Posted on November 14, 2018

Harvest 2018 Comes To A Close In Paso Robles

The 2018 vintage is looking to be a “seminal” year, say growers and winemakers.

Nov. 14, 2018 (Paso Robles, Calif.) – Solterra Strategies, a boutique public relations firm representing wineries in California’s Central Coast, is pleased to share this update from several of its Paso winery clients now that Harvest 2018 has officially come to a close.

Overall, grapes took longer to ripen this year. In fact, many in the industry joked that 2018 was the harvest that wouldn’t end.

Normally, the harvest window is relatively small, but non-stop. While exhausting, the steady flow of picking and processing allows wineries to get into a steady groove. This year, however, was a marathon of fits and starts, with long finger-biting periods of waiting. After all, the longer the harvest, the bigger the chance for damaging rains and frost.

While delays vexed winery staffers, winemakers say the wait was worth it. The longer hang times have allowed the grapes to slowly develop more flavors and stronger colors.

Normally reticent to predict the quality of a vintage before the wine has time to age, many winemakers say they’re confident 2018 will prove a banner vintage for Paso Robles.

The answers that follow are direct quotes from the winemakers; feel free to use them as written.

If you want to speak directly to a winemaker we can arrange interviews. If you have a specific question you’d like to ask the winemakers, please send and we’ll get back to you.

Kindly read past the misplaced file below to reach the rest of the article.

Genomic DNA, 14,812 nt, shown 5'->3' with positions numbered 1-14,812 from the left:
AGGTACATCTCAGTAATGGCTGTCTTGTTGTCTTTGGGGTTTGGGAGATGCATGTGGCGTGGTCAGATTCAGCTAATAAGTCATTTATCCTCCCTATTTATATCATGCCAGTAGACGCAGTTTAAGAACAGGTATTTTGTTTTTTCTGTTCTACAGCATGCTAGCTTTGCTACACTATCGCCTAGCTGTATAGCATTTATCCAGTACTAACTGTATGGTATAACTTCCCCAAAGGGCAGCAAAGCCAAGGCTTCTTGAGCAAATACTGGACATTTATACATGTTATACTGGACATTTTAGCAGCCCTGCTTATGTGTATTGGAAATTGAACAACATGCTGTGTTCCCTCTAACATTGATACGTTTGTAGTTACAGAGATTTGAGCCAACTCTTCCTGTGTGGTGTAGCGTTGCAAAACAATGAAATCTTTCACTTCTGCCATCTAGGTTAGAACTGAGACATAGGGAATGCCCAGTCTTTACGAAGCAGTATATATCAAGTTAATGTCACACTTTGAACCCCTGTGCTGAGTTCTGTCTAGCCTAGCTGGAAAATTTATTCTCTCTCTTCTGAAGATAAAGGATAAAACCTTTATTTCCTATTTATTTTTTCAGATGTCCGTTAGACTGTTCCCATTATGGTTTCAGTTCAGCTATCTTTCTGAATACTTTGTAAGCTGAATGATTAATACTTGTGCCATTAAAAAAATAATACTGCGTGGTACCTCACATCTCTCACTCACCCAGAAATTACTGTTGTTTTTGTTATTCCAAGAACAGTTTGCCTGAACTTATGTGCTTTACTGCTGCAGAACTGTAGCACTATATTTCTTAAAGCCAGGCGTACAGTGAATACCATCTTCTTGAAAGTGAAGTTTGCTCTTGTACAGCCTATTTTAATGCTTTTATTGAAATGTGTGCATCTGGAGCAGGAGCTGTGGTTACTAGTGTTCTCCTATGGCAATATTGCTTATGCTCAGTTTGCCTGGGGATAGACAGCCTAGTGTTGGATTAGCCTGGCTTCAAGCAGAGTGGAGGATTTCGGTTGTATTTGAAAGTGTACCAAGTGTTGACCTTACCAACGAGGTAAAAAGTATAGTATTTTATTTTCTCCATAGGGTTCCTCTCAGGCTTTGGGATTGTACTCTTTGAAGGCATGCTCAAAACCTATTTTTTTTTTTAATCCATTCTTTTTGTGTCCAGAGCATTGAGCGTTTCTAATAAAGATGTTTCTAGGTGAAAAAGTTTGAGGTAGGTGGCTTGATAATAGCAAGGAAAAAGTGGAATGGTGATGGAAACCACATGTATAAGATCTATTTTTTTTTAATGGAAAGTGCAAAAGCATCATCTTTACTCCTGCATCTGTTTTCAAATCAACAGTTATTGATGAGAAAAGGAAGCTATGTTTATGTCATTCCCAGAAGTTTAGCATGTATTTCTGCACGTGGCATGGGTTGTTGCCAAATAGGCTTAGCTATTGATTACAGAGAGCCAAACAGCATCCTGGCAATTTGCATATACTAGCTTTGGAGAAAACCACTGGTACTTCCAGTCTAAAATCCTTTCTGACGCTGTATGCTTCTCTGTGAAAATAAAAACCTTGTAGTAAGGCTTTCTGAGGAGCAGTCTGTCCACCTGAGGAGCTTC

Please be in touch with any further questions.

Stacie Jacob, sjacob@solterrastrategies.com

Mike Dawson,mike@solterrastrategies.com

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Q: How much later were your grape picks this year?

Bob Tillman / Alta Colina:

We were about 11 days behind 2017, and 15 days behind 2016.

Kevin Jusilla / kukkula Winery:

We were about 10 days later on the Viognier than last year, and north of two weeks later than the years before last. Historically we pick Syrah around mid-August, but last year we picked at the end of August. This year we pulled the last in October.

Mauricio Marchant / Summerwood Winery & Inn:

We were about three weeks later compared to an average year.

Sherman Thacher / Thacher Winery:

We were a week or so later than last year and three-plus weeks later with certain varieties than the previous two years. Some of our Zinfandel was more than a month later than normal in 2018.


Q: What was surprising, unique and/or challenging this harvest and why?

Bob Tillman / Alta Colina:

For several years we have been measuring the color concentration of our juice – darker color generally implies higher quality wine. This vintage we have experienced a significant jump (30 to 50 percent) over previous years, boding well for the wines.

Kevin Jusilla / kukkula Winery:

The most surprising aspect of harvest is pHs are significantly lower on the reds, and TAs are a fair bit higher. The last several years of drought seemed to have caused elevated pHs. So it’s a nice surprise to see pHs in the “normal” range on the red varietals at time of harvest.

Mauricio Marchant / Summerwood Winery & Inn:

Weather always amazes me, this year we got 20-plus days of temperatures over 100F and now we get about 3 weeks of perfect weather that will allow for flavors to catch up to the sugar levels and physiological maturity.

Sherman Thatcher / Thacher Winery: